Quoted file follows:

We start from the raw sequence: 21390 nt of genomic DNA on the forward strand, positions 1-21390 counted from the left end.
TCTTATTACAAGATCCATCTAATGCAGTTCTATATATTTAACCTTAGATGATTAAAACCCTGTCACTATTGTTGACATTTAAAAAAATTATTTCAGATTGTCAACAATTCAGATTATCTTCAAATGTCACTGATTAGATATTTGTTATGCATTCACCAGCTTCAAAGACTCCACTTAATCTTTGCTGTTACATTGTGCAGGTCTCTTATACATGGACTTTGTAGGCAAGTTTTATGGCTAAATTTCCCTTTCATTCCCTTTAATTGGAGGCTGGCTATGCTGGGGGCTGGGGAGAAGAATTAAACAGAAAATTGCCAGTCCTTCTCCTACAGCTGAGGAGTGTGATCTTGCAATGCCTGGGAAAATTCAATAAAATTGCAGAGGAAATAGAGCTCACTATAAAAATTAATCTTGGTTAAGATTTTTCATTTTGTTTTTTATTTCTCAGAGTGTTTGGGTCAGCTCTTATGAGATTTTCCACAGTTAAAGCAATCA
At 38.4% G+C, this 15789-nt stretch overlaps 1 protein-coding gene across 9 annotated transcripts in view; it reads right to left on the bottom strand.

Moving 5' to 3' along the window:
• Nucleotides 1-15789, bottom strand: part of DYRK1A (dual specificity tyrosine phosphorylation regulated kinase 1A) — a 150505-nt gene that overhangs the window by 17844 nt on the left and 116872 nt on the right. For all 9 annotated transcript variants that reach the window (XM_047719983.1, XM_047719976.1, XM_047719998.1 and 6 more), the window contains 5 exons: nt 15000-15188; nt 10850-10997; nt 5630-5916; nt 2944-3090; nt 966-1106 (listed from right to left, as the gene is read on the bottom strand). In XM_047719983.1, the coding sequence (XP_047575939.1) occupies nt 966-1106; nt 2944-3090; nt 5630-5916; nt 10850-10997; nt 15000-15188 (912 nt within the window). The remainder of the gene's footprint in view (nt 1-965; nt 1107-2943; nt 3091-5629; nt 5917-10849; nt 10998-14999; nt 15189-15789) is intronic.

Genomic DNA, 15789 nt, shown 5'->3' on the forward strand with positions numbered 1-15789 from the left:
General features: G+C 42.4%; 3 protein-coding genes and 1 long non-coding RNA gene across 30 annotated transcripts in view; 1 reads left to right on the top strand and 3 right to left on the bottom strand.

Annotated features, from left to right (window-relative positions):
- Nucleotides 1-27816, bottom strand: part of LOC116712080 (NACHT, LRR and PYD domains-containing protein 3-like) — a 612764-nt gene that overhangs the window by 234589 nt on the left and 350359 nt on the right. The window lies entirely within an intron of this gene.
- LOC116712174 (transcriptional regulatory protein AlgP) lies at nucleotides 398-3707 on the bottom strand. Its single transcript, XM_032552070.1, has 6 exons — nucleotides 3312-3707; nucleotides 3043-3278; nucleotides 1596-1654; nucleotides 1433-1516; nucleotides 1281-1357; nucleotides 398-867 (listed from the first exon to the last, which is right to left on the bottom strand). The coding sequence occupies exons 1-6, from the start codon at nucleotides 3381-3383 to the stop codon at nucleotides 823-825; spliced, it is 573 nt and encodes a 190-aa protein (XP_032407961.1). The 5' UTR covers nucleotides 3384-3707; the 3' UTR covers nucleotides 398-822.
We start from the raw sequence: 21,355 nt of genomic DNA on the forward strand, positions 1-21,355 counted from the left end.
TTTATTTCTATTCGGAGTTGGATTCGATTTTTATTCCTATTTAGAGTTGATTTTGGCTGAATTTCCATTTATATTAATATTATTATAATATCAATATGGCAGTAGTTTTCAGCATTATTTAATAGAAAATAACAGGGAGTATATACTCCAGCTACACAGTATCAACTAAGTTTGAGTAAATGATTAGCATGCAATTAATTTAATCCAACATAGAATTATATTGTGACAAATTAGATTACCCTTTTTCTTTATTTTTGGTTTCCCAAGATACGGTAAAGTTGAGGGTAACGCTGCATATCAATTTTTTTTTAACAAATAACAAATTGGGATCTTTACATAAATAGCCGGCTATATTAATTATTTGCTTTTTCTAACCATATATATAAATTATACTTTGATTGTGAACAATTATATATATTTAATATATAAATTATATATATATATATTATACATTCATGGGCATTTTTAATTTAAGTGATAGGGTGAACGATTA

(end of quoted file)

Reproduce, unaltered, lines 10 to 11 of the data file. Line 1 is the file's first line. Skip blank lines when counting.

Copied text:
- LOC116712174 (transcriptional regulatory protein AlgP) lies at nucleotides 398-3707 on the bottom strand. Its single transcript, XM_032552070.1, has 6 exons — nucleotides 3312-3707; nucleotides 3043-3278; nucleotides 1596-1654; nucleotides 1433-1516; nucleotides 1281-1357; nucleotides 398-867 (listed from the first exon to the last, which is right to left on the bottom strand). The coding sequence occupies exons 1-6, from the start codon at nucleotides 3381-3383 to the stop codon at nucleotides 823-825; spliced, it is 573 nt and encodes a 190-aa protein (XP_032407961.1). The 5' UTR covers nucleotides 3384-3707; the 3' UTR covers nucleotides 398-822.
We start from the raw sequence: 21,355 nt of genomic DNA on the forward strand, positions 1-21,355 counted from the left end.